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On Running Feuds
One Hardcore Gamer's Redux
By Cyril Lachel     |   Posted on August 04, 2006   |   Episode 110 (Show Archive)  


If this cover doesn't make you want to pick up an issue of Hardcore Gamer Magazine then nothing will!
With the downsizing of next year's E3, all kinds of demos hitting Xbox Live and the SEC investigating Activision you might think that we have plenty to talk about this week. But we're going to buck tradition and talk about something far more pressing: ourselves.

Over the past five years we've spent a lot of time scrutinizing the various video game magazines that have come and gone, we do our best to right their wrongs and show them the error of their ways. But sometimes we are just as bad as they are. Take our Die Hard or Hardcore? article as an example. When we featured that write-up a year ago we failed to do any research and ended up paying the price.

In that article we attempted to show the connection between the now defunct Die Hard Game Fan and Hardcore Gamer Magazine, which

When Monitaur is ready to pounce you better get your butt out of the way!
at the time had only published two issues. With its similar layout and cast of cartoon characters the two magazines appeared to be cut from the same cloth. We concluded the article by wondering why this brand new magazine would keep Die Hard Game Fan's mascot, a human with blue skin and a TV for a head.

It wasn't long before Tim Lindquist (Hardcore Gamer Magazine's publisher) contacted the site to correct our story. He explained that this character, Monitaur, was actually the creation of Greg Off (HGM's Editor in Chief). Had we done our research before posting this article we would have known this and that episode in question would have taken a decidedly different angle. Soon after receiving Tim's letter Greg decided to contact the site and offer even more insight. He talked about where Hardcore Gamer Magazine came from and explained that the similarities we pointed out in our article were intentional.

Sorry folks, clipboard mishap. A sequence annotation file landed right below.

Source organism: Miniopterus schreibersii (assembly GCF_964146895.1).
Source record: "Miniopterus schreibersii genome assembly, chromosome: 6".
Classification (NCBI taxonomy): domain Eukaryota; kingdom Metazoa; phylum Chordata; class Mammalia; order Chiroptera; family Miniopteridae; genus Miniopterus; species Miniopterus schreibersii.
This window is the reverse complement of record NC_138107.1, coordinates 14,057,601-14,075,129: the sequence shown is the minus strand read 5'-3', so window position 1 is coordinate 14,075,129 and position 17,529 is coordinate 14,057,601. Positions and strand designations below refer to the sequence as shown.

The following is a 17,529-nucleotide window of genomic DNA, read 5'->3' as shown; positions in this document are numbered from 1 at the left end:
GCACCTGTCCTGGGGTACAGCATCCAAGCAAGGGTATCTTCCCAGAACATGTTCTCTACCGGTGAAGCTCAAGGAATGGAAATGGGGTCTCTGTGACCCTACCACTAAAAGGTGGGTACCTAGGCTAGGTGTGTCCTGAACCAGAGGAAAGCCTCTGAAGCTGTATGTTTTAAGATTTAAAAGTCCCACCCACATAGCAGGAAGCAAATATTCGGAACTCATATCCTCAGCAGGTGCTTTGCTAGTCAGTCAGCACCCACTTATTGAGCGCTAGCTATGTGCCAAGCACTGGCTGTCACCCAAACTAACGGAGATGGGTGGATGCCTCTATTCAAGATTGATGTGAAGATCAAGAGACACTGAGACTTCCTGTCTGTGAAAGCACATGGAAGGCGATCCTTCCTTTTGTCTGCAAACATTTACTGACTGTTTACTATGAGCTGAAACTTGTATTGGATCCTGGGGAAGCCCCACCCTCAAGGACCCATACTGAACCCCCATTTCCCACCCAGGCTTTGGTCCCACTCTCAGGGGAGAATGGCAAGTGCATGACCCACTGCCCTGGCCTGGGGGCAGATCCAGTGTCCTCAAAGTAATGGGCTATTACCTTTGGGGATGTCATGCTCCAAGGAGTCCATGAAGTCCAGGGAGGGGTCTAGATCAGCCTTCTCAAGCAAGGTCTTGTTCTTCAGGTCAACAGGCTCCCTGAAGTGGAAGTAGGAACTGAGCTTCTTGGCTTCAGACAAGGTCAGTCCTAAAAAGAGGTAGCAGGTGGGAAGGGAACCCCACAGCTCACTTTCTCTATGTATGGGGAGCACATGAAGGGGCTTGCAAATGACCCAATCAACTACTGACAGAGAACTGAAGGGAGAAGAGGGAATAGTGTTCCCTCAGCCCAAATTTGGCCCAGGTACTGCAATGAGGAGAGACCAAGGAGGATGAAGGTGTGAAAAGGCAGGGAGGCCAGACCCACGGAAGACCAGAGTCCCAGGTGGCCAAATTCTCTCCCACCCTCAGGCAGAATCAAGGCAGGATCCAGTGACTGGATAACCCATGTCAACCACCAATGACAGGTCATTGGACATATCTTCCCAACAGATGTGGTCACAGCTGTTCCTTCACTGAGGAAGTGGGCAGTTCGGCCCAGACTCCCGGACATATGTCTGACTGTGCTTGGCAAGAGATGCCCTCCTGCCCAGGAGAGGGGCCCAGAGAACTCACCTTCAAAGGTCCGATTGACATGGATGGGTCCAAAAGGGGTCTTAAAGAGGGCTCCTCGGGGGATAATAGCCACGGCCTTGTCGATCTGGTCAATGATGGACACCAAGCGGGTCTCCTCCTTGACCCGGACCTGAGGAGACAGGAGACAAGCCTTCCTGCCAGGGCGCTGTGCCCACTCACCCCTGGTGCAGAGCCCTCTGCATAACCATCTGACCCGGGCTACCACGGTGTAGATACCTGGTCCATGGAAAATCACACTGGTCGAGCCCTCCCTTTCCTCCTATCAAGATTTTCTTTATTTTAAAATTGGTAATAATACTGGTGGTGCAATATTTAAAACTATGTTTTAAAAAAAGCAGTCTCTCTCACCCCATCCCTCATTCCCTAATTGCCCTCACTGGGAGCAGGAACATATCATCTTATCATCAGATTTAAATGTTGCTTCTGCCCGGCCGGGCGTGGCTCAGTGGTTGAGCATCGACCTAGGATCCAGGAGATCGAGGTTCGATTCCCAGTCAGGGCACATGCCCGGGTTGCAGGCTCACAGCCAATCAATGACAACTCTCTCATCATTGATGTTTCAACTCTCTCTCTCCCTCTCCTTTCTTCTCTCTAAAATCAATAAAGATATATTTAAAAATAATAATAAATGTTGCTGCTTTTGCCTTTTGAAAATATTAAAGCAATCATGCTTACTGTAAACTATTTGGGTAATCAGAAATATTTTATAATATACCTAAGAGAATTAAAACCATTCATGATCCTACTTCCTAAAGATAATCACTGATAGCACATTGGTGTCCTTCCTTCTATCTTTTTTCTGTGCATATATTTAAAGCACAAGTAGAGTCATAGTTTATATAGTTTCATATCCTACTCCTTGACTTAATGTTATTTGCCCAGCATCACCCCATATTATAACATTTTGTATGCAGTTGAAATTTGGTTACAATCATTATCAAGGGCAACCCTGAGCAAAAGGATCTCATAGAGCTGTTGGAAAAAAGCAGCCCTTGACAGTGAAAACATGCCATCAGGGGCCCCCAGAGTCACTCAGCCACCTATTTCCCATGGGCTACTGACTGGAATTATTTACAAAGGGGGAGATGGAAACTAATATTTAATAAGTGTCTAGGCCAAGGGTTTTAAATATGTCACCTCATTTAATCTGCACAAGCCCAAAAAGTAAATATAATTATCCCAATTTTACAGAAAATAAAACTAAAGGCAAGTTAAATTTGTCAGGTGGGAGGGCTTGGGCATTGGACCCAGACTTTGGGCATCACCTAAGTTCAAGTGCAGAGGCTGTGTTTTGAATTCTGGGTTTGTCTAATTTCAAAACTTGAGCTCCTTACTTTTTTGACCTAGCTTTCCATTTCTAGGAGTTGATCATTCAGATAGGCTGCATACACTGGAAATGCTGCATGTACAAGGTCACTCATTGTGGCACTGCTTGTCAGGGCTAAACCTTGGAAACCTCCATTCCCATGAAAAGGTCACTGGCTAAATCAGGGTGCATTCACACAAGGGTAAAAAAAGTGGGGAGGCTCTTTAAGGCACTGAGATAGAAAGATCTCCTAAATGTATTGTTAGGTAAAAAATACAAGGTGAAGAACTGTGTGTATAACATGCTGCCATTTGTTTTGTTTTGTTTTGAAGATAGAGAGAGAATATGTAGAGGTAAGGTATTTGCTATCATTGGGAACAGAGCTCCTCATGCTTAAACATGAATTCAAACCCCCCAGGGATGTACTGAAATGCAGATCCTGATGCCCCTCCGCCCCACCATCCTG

Back in the days of Game Fan Monitaur was always front and center!
But Greg's letter did more than just explain his history working on video game magazines; it actually went into detail about his character and what we should expect from Monitaur in the future. Here is a sample of what he wrote back in July of 2005:

"In regards to Monitaur, he's my character. I created him long before starting up GameFan and kept the rights all these years. We won't be showcasing him on the cover as we did back in the '90s, but he's near and dear to me and that's why he's been reincarnated."

At the time we appreciated hearing back from both Tim and Greg, it's always an honor to know that the people you've written about acknowledge the time that was put into the article (even if we did get our facts wrong). Usually this would be the end of our story and we would move on to the next

These days Manitaur is only featured when he's needed, such as selling us on Test Drive Unlimited!
big controversy. But in this case what Greg said ended up taking a life of its own and turning into a whole new On Running Feud. Only two months after writing us to clear up our confusion Greg changed his tune and decided to go against what he said in his email. Despite telling me that he would not be "showcasing [Monitaur] on the cover" they turned around and did just that, showcased him on the cover of their fourth issue (September 2005).